Christine Fletcher had an article in last month’s online Forbes, entitled “Should You Disinherit Your Child?” The full text of the article is below, but I have to say that – to me – the answer is not one that should be made by an attorney, but by the owner of the assets. If someone wants to disinherit their child, as long as that someone has legal capacity to do so and is not being unduly influenced by a wrongdoer, then that someone should do whatever they want with their estate plan. While some have a bias that all children should inherit equally, an inheritance is a gift, not a given. Such that the person giving the gift can decide exactly what they want to do with their money, or exactly what they do not want to do with their money.
As a fiduciary litigator, I have handled many cases where a disinherited child simply cannot fathom why THEIR money wasn’t left to them, in spite of piles of evidence confirming it was their own poor choices that alienated them from their parent, but those children also forget that it wasn’t THEIR money to begin with.
An experienced estate planner can talk a client through the pros and cons of disinheriting a child, but the decision rests with the client and must be respected.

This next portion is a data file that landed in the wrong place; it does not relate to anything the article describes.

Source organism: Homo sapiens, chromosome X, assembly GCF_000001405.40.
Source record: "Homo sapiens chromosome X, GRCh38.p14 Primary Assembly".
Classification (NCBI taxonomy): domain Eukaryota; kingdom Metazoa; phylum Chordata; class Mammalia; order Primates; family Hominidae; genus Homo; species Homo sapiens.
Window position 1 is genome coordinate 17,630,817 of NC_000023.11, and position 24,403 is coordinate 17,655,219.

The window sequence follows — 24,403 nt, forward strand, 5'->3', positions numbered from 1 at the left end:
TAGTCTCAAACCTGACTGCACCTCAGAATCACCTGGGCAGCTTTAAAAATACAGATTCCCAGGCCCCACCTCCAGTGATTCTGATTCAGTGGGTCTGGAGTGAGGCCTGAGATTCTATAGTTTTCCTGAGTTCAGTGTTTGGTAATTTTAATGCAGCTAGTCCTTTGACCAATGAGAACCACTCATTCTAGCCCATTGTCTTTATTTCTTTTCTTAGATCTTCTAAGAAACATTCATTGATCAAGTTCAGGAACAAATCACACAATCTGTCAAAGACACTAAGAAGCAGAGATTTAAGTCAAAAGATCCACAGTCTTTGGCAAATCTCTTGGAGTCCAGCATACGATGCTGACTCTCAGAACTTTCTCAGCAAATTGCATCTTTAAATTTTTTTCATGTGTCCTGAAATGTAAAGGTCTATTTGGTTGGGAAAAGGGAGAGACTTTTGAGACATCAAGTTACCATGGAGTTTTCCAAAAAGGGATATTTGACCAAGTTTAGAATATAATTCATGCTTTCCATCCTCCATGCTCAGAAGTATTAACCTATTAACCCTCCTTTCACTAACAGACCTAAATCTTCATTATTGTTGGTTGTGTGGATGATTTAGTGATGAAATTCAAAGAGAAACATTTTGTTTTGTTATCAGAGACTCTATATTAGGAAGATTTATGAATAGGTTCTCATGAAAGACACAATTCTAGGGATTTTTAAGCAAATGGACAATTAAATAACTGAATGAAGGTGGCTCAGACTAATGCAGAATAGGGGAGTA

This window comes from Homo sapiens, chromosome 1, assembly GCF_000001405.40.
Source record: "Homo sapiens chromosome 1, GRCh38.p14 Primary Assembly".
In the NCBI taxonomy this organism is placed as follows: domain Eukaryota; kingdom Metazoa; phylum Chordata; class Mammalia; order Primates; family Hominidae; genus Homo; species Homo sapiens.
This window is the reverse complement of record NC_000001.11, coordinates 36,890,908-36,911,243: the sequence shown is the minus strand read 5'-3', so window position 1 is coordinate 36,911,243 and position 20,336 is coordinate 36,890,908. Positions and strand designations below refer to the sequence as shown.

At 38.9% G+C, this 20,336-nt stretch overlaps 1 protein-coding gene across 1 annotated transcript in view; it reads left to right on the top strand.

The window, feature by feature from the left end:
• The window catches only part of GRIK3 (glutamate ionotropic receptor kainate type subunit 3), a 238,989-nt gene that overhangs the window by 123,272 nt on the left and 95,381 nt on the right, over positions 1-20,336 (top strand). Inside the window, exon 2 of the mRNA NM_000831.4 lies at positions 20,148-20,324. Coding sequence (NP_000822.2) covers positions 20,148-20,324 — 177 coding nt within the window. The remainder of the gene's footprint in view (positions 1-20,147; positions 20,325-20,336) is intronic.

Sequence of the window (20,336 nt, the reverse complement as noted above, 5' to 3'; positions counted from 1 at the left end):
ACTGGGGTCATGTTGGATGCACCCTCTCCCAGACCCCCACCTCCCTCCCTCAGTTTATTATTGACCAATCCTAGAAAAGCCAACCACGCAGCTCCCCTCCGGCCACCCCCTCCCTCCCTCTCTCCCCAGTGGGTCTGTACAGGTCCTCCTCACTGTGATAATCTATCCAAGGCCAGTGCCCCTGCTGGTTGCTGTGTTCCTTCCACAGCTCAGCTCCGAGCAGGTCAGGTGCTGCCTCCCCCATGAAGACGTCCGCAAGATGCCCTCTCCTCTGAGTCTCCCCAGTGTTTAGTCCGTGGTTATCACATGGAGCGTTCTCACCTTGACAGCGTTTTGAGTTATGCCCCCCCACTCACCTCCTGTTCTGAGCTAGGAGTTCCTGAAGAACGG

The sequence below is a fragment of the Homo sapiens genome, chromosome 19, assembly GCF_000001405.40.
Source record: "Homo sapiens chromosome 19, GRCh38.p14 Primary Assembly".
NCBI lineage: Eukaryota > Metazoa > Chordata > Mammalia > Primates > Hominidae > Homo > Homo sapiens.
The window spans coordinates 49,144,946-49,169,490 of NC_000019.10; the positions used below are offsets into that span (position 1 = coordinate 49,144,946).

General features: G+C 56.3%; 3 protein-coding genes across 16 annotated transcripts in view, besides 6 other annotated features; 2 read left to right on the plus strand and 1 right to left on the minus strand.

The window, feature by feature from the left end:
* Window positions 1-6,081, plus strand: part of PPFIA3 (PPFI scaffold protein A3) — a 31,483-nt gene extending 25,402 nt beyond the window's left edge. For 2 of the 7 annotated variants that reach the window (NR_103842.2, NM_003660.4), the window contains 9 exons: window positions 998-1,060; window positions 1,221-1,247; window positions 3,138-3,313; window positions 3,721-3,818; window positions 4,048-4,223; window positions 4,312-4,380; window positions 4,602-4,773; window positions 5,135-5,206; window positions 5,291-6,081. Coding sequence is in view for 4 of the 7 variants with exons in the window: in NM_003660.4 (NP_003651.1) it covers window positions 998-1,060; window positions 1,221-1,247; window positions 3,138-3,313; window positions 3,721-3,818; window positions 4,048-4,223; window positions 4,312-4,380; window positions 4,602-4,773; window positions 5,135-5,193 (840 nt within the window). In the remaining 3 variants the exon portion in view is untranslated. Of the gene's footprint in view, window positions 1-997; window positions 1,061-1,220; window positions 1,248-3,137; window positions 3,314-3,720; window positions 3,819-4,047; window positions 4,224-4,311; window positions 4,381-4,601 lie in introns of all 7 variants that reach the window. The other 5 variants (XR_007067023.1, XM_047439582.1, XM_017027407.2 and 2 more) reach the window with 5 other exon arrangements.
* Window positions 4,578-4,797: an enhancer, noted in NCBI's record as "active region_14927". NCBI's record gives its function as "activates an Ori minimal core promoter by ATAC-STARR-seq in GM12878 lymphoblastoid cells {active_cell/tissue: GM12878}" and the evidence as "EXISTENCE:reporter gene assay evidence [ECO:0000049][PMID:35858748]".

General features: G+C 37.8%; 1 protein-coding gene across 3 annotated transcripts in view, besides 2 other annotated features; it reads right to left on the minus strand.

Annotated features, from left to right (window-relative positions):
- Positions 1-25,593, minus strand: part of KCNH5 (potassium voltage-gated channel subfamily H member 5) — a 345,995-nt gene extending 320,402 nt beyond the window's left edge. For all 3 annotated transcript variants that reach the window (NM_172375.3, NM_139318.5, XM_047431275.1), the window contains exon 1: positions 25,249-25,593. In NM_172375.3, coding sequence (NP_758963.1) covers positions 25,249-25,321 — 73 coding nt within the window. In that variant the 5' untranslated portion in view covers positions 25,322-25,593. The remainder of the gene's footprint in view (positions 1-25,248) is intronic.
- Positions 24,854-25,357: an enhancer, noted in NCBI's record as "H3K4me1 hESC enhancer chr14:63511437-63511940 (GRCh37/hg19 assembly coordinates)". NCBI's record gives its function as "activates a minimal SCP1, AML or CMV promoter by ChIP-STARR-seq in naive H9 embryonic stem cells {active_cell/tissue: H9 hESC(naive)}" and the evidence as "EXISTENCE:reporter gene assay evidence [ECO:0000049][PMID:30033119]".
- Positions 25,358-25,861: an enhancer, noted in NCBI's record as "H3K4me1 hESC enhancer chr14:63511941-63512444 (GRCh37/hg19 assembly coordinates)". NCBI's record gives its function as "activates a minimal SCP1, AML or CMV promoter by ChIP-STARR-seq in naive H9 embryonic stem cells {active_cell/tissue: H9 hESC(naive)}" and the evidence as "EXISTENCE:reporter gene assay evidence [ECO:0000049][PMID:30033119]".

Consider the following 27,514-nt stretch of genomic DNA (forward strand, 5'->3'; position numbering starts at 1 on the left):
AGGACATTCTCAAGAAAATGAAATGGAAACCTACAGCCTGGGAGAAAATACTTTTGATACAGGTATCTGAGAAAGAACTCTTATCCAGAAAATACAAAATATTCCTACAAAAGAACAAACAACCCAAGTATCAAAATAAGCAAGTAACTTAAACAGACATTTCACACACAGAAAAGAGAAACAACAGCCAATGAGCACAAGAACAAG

Article: “Most people should not disinherit their child. If your child does not buy you a birthday present or forgets to call you on Mother’s Day – even if it is every year without fail – do not run to your lawyer and cut them out of the will. Those are not reasons to disinherit a child.
Political differences are also not a reason to disinherit a child. You should have stronger familial bonds with your children that can withstand differences of opinion and political views.
There are, however, times when children should be disinherited. These situations mostly involve children who have experienced extreme addiction or mental illness issues that have been left untreated and have caused severe pain within the family. It can be difficult to get clients to discuss these children, but it is important to know the story behind the disinheritance.
If the decision is made to include the “problem” child, consider trust provisions that will limit the child’s access to the inheritance. This could be a matter of life or death if a child has a drug addiction. It can also preserve family assets for grandchildren if the child has a gambling issue or a greedy spouse.
If you are going to disinherit a child, be sure to review your entire estate plan thoroughly with your advisors. In addition, you want to avoid probate. In most states if a will needs to be probated, all your children will receive notice of the court proceeding even the disinherited ones. This is because they are your heirs and are entitled to notice under the law. You can avoid a court hearing by transferring your assets to a trust during your lifetime and having assets pass by beneficiary designation where possible.